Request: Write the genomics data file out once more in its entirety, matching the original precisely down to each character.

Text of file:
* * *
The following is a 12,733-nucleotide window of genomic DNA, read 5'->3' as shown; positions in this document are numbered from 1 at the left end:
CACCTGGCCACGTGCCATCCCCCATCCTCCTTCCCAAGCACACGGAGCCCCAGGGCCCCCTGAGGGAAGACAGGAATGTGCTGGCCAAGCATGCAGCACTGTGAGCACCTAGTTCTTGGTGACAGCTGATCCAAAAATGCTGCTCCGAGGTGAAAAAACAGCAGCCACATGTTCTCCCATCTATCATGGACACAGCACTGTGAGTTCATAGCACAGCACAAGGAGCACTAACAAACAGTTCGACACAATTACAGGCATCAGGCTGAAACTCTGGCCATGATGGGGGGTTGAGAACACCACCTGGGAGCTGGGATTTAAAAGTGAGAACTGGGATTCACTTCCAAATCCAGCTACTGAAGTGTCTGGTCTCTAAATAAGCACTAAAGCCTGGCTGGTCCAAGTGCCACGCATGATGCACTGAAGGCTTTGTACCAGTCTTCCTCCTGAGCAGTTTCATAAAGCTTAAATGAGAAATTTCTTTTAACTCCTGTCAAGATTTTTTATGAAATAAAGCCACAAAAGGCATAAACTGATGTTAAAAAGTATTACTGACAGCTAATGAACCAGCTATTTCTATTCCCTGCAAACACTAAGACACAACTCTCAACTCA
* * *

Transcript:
The following is a 12,733-nucleotide window of genomic DNA, read 5'->3' as shown; positions in this document are numbered from 1 at the left end:
CACCTGGCCACGTGCCATCCCCCATCCTCCTTCCCAAGCACACGGAGCCCCAGGGCCCCCTGAGGGAAGACAGGAATGTGCTGGCCAAGCATGCAGCACTGTGAGCACCTAGTTCTTGGTGACAGCTGATCCAAAAATGCTGCTCCGAGGTGAAAAAACAGCAGCCACATGTTCTCCCATCTATCATGGACACAGCACTGTGAGTTCATAGCACAGCACAAGGAGCACTAACAAACAGTTCGACACAATTACAGGCATCAGGCTGAAACTCTGGCCATGATGGGGGGTTGAGAACACCACCTGGGAGCTGGGATTTAAAAGTGAGAACTGGGATTCACTTCCAAATCCAGCTACTGAAGTGTCTGGTCTCTAAATAAGCACTAAAGCCTGGCTGGTCCAAGTGCCACGCATGATGCACTGAAGGCTTTGTACCAGTCTTCCTCCTGAGCAGTTTCATAAAGCTTAAATGAGAAATTTCTTTTAACTCCTGTCAAGATTTTTTATGAAATAAAGCCACAAAAGGCATAAACTGATGTTAAAAAGTATTACTGACAGCTAATGAACCAGCTATTTCTATTCCCTGCAAACACTAAGACACAACTCTCAACTCA